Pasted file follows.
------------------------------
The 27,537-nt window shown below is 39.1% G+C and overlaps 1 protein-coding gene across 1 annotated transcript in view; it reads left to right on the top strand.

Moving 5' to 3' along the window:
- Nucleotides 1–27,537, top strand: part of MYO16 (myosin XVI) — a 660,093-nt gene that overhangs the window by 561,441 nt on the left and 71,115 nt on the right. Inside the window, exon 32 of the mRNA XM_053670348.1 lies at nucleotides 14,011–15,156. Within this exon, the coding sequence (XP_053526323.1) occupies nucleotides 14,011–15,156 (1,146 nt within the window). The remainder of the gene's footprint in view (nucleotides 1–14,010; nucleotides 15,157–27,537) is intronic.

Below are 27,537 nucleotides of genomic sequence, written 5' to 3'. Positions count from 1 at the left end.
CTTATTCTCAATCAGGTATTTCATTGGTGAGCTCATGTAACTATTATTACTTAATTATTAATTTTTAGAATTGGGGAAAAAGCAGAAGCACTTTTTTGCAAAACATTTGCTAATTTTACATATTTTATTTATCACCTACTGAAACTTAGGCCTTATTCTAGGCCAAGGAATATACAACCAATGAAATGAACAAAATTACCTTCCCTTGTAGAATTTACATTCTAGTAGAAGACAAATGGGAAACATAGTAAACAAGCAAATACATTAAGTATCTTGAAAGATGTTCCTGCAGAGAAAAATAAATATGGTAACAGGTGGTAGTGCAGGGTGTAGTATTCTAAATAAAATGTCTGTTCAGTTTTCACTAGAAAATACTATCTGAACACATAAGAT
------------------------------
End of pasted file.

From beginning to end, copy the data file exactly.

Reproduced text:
The 27,537-nt window shown below is 39.1% G+C and overlaps 1 protein-coding gene across 1 annotated transcript in view; it reads left to right on the top strand.

Moving 5' to 3' along the window:
- Nucleotides 1–27,537, top strand: part of MYO16 (myosin XVI) — a 660,093-nt gene that overhangs the window by 561,441 nt on the left and 71,115 nt on the right. Inside the window, exon 32 of the mRNA XM_053670348.1 lies at nucleotides 14,011–15,156. Within this exon, the coding sequence (XP_053526323.1) occupies nucleotides 14,011–15,156 (1,146 nt within the window). The remainder of the gene's footprint in view (nucleotides 1–14,010; nucleotides 15,157–27,537) is intronic.

Below are 27,537 nucleotides of genomic sequence, written 5' to 3'. Positions count from 1 at the left end.
CTTATTCTCAATCAGGTATTTCATTGGTGAGCTCATGTAACTATTATTACTTAATTATTAATTTTTAGAATTGGGGAAAAAGCAGAAGCACTTTTTTGCAAAACATTTGCTAATTTTACATATTTTATTTATCACCTACTGAAACTTAGGCCTTATTCTAGGCCAAGGAATATACAACCAATGAAATGAACAAAATTACCTTCCCTTGTAGAATTTACATTCTAGTAGAAGACAAATGGGAAACATAGTAAACAAGCAAATACATTAAGTATCTTGAAAGATGTTCCTGCAGAGAAAAATAAATATGGTAACAGGTGGTAGTGCAGGGTGTAGTATTCTAAATAAAATGTCTGTTCAGTTTTCACTAGAAAATACTATCTGAACACATAAGAT